“Thinner” is a widely used industrial volatile liquid, a mixture of organic solvents (OS), used especially to thin paint. Toluene is the main component found in commercially available thinners. Exposure to OS is usually not considered to be a possible cause of epilepsy, despite descriptions of toxic effects on the central nervous system (CNS). We report a case of myoclonic seizure at the workplace that shows a remarkable coincidence between the exposure to an OS mixture and the occurrence of an epileptic seizure. Two years after the insult chronic toxic encephalopathy (CTE) was diagnosed.
We present the case of a 50-year-old Belgian woman, occupationally exposed to OS for more than 20 years while employed at a paintbrush manufactory. At 18 years of age she was employed at a Belgian dry cleaning service for 6 years, without exposure to perchloroethylene (PER). From 26 years of age, her work tasks involved the use of OS mixtures and were performed without the use of proper collective or personal airway protection because her employer had neither invested in nor provided these preventive measures. In 2009, the biological monitoring of her hippuric acid in urine, the primary urinary metabolite of toluene, demonstrated a value (2540 mg/l) exceeding the threshold limit value (TLV) of 1600 mg/l of the American Conference of Governmental Industrial Hygienists [ 1]. In October 2012 her work task was removing paint from wrongly colored paintbrushes manufactured in China. Shortly after the start of this task, she began to complain of intense headaches, fatigue, asthenia, irritability, feeling of drunkenness, sleeping disturbances (sleepiness or, in contrast, difficulty in falling asleep), nausea, and paresthesia in her feet. She associated all of these classic symptoms of acute solvent intoxication with the use of the OS mixture, a thinner containing a high level of toluene, with which she worked permanently for over 2 months in a poorly ventilated work environment. Most symptoms disappeared during the weekend. She also had visual perception disturbances (scotomata). On a Thursday morning, 12 December 2012, she was very confused at her workplace and had aphasia. This was followed by involuntary myoclonic-type movements in all four limbs lasting for several minutes, she bit her tongue, and a loss of consciousness, possibly with prodromal aura phenomenon. After the seizures she was confused for a long time, with disorientation (postictal state). She was transported to a hospital. On admission, physical and neurologic examinations revealed no abnormalities. A blood count and blood biochemistry demonstrated normal liver and kidney tests, no elevated C-reactive protein, slightly elevated D-dimers, and elevated lactic acid. Unfortunately no toluene levels in blood were measured. An electrocardiogram (ECG) was sinusal. Her standard electroencephalogram (EEG) and brain computed tomography (CT) were within limits. Differentiating between cardiogenic or convulsive syncope and seizure is a diagnostic problem and challenge when involuntary movements (myoclonic jerks) are involved. In favor for the diagnosis of seizure were the episode duration of several minutes and that no arrhythmias were demonstrated. We found no arguments for triggered complex migraine and migralepsy before the seizure.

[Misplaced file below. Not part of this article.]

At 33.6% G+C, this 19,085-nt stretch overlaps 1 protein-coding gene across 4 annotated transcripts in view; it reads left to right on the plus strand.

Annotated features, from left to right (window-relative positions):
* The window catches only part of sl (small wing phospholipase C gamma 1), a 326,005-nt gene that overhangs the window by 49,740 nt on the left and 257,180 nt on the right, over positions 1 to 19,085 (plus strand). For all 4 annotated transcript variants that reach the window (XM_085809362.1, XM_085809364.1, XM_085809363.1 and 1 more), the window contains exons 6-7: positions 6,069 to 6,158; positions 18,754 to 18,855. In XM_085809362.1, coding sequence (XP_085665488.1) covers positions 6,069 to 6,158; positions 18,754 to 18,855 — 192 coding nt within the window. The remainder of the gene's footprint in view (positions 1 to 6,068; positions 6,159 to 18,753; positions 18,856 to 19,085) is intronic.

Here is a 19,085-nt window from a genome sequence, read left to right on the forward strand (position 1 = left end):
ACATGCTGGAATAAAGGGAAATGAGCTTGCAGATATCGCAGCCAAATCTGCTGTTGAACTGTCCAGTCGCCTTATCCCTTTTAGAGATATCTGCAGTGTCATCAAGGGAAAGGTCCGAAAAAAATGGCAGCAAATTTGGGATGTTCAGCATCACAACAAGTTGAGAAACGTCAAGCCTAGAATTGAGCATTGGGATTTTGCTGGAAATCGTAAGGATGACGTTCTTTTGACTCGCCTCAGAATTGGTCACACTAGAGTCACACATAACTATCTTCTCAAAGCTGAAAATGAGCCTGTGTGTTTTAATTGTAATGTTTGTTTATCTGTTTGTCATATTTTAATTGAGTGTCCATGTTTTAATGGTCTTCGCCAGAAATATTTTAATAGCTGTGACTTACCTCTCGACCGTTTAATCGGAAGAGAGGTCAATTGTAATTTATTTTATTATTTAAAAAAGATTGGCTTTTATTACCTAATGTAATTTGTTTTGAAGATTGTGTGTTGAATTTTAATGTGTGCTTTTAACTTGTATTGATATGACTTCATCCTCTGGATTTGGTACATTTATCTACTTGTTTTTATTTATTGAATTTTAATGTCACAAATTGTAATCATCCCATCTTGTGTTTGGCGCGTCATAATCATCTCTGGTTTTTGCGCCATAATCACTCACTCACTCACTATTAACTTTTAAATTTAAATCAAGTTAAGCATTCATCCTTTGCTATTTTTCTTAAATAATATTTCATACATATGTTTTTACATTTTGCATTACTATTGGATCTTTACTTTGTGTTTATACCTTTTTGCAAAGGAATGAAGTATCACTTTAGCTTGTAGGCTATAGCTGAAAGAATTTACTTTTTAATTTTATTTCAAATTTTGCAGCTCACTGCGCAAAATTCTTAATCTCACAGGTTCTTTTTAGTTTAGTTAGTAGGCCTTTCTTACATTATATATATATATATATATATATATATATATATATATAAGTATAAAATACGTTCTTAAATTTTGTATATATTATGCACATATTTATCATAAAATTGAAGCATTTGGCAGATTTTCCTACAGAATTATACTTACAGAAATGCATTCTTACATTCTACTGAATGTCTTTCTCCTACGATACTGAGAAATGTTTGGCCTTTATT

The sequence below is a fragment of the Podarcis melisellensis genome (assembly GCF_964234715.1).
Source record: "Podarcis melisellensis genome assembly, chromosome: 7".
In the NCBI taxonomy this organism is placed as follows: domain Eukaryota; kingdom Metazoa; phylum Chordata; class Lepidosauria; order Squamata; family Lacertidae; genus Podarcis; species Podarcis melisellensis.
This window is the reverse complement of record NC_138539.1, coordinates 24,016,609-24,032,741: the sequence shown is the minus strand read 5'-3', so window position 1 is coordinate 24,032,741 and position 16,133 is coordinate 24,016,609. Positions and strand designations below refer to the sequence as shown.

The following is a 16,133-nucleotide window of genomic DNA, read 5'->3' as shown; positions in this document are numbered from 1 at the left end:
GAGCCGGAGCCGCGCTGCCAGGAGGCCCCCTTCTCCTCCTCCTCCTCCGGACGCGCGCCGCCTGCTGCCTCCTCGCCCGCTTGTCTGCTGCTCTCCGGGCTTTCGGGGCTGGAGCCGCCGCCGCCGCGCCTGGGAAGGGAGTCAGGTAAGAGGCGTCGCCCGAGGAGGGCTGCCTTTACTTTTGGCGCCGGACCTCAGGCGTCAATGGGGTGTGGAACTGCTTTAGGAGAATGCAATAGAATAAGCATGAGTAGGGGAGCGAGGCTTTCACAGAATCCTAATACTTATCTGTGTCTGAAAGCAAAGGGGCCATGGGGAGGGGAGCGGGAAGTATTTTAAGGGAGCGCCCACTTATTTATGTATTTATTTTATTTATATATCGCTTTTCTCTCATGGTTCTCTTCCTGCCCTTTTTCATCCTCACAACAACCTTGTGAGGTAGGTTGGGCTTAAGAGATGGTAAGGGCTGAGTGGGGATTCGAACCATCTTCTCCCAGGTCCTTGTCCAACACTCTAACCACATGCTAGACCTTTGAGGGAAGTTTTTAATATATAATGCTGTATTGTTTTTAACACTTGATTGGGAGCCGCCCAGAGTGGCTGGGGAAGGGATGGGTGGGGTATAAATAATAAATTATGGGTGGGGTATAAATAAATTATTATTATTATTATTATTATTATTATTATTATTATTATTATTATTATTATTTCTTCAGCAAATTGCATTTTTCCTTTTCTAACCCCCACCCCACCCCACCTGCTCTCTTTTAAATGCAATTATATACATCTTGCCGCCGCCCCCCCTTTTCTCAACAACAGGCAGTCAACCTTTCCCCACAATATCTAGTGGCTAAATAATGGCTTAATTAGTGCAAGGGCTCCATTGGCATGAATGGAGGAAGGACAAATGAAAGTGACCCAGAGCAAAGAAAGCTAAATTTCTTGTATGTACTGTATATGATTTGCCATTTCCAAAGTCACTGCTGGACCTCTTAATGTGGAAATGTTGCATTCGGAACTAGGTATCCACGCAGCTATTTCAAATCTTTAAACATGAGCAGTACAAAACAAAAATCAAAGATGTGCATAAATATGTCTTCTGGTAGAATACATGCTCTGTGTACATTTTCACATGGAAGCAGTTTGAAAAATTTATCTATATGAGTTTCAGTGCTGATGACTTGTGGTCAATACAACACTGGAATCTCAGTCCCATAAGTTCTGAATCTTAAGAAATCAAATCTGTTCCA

This event was her first epileptic insult. In her medical history we found a history of migraine, an extra-uterine pregnancy, female sterilization, and epicondylitis lateralis. Many etiological factors were investigated: non-toxicological and some toxicological (alcohol or any other addictive substances abuse) causes were excluded. She did not take or had not recently stopped any medication. There was no familial history of epilepsy. Further, there was no history of any disease prenatally, perinatally, or in childhood. She did not have and had not had any psychiatric illness, learning disability, attention deficit disorder, or a craniocerebral trauma.
She was observed at the hospital for 24 hours. No anti-epileptic drugs were started because of this first epileptic episode. Seizures did not reappear after work removal, although intoxication signs and symptoms remained.